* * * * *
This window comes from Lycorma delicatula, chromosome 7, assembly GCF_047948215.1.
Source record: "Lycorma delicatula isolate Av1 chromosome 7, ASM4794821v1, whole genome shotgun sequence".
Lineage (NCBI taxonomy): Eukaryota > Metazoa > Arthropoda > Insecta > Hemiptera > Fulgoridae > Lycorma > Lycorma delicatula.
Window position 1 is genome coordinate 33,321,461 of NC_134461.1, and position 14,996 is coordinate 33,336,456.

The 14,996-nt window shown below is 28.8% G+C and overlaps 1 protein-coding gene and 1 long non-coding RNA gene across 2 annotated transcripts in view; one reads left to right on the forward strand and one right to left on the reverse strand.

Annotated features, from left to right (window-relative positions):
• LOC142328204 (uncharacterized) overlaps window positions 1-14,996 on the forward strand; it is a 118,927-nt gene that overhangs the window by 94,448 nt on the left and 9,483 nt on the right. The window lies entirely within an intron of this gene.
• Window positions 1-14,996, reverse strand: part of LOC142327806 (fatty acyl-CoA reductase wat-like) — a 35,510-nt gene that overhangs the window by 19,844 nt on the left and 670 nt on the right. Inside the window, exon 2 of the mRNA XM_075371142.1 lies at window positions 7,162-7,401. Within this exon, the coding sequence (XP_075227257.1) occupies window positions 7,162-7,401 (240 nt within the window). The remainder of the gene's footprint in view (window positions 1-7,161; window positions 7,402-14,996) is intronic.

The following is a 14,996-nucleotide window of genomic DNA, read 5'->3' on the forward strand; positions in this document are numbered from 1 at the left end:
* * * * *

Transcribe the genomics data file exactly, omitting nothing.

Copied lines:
This window comes from Lycorma delicatula, chromosome 7, assembly GCF_047948215.1.
Source record: "Lycorma delicatula isolate Av1 chromosome 7, ASM4794821v1, whole genome shotgun sequence".
Lineage (NCBI taxonomy): Eukaryota > Metazoa > Arthropoda > Insecta > Hemiptera > Fulgoridae > Lycorma > Lycorma delicatula.
Window position 1 is genome coordinate 33,321,461 of NC_134461.1, and position 14,996 is coordinate 33,336,456.

The 14,996-nt window shown below is 28.8% G+C and overlaps 1 protein-coding gene and 1 long non-coding RNA gene across 2 annotated transcripts in view; one reads left to right on the forward strand and one right to left on the reverse strand.

Annotated features, from left to right (window-relative positions):
• LOC142328204 (uncharacterized) overlaps window positions 1-14,996 on the forward strand; it is a 118,927-nt gene that overhangs the window by 94,448 nt on the left and 9,483 nt on the right. The window lies entirely within an intron of this gene.
• Window positions 1-14,996, reverse strand: part of LOC142327806 (fatty acyl-CoA reductase wat-like) — a 35,510-nt gene that overhangs the window by 19,844 nt on the left and 670 nt on the right. Inside the window, exon 2 of the mRNA XM_075371142.1 lies at window positions 7,162-7,401. Within this exon, the coding sequence (XP_075227257.1) occupies window positions 7,162-7,401 (240 nt within the window). The remainder of the gene's footprint in view (window positions 1-7,161; window positions 7,402-14,996) is intronic.

The following is a 14,996-nucleotide window of genomic DNA, read 5'->3' on the forward strand; positions in this document are numbered from 1 at the left end: